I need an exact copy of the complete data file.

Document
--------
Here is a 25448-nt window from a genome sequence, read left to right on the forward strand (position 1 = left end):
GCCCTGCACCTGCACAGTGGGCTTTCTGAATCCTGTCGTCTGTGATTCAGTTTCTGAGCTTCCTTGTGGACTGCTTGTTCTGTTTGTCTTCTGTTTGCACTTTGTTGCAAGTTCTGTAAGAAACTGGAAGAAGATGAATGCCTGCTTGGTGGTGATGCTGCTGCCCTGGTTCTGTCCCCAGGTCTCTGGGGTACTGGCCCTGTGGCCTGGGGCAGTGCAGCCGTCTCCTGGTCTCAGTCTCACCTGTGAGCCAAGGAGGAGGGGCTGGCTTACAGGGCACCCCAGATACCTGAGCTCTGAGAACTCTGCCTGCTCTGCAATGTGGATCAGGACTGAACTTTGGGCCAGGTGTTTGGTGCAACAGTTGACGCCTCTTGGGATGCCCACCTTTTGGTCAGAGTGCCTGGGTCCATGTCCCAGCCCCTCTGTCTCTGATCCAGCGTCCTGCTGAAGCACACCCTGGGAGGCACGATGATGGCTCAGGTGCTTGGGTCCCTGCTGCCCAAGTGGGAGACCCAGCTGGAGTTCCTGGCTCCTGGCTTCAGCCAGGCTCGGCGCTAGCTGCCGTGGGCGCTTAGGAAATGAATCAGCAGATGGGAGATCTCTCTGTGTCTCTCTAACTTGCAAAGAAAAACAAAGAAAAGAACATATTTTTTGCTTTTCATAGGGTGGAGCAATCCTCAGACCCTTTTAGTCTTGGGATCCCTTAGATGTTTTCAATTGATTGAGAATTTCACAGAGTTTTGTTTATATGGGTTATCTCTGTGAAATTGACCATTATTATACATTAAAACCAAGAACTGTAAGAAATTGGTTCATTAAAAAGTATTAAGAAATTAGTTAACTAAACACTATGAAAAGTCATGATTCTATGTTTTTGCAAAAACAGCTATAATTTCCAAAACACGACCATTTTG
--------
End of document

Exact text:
Here is a 25448-nt window from a genome sequence, read left to right on the forward strand (position 1 = left end):
GCCCTGCACCTGCACAGTGGGCTTTCTGAATCCTGTCGTCTGTGATTCAGTTTCTGAGCTTCCTTGTGGACTGCTTGTTCTGTTTGTCTTCTGTTTGCACTTTGTTGCAAGTTCTGTAAGAAACTGGAAGAAGATGAATGCCTGCTTGGTGGTGATGCTGCTGCCCTGGTTCTGTCCCCAGGTCTCTGGGGTACTGGCCCTGTGGCCTGGGGCAGTGCAGCCGTCTCCTGGTCTCAGTCTCACCTGTGAGCCAAGGAGGAGGGGCTGGCTTACAGGGCACCCCAGATACCTGAGCTCTGAGAACTCTGCCTGCTCTGCAATGTGGATCAGGACTGAACTTTGGGCCAGGTGTTTGGTGCAACAGTTGACGCCTCTTGGGATGCCCACCTTTTGGTCAGAGTGCCTGGGTCCATGTCCCAGCCCCTCTGTCTCTGATCCAGCGTCCTGCTGAAGCACACCCTGGGAGGCACGATGATGGCTCAGGTGCTTGGGTCCCTGCTGCCCAAGTGGGAGACCCAGCTGGAGTTCCTGGCTCCTGGCTTCAGCCAGGCTCGGCGCTAGCTGCCGTGGGCGCTTAGGAAATGAATCAGCAGATGGGAGATCTCTCTGTGTCTCTCTAACTTGCAAAGAAAAACAAAGAAAAGAACATATTTTTTGCTTTTCATAGGGTGGAGCAATCCTCAGACCCTTTTAGTCTTGGGATCCCTTAGATGTTTTCAATTGATTGAGAATTTCACAGAGTTTTGTTTATATGGGTTATCTCTGTGAAATTGACCATTATTATACATTAAAACCAAGAACTGTAAGAAATTGGTTCATTAAAAAGTATTAAGAAATTAGTTAACTAAACACTATGAAAAGTCATGATTCTATGTTTTTGCAAAAACAGCTATAATTTCCAAAACACGACCATTTTG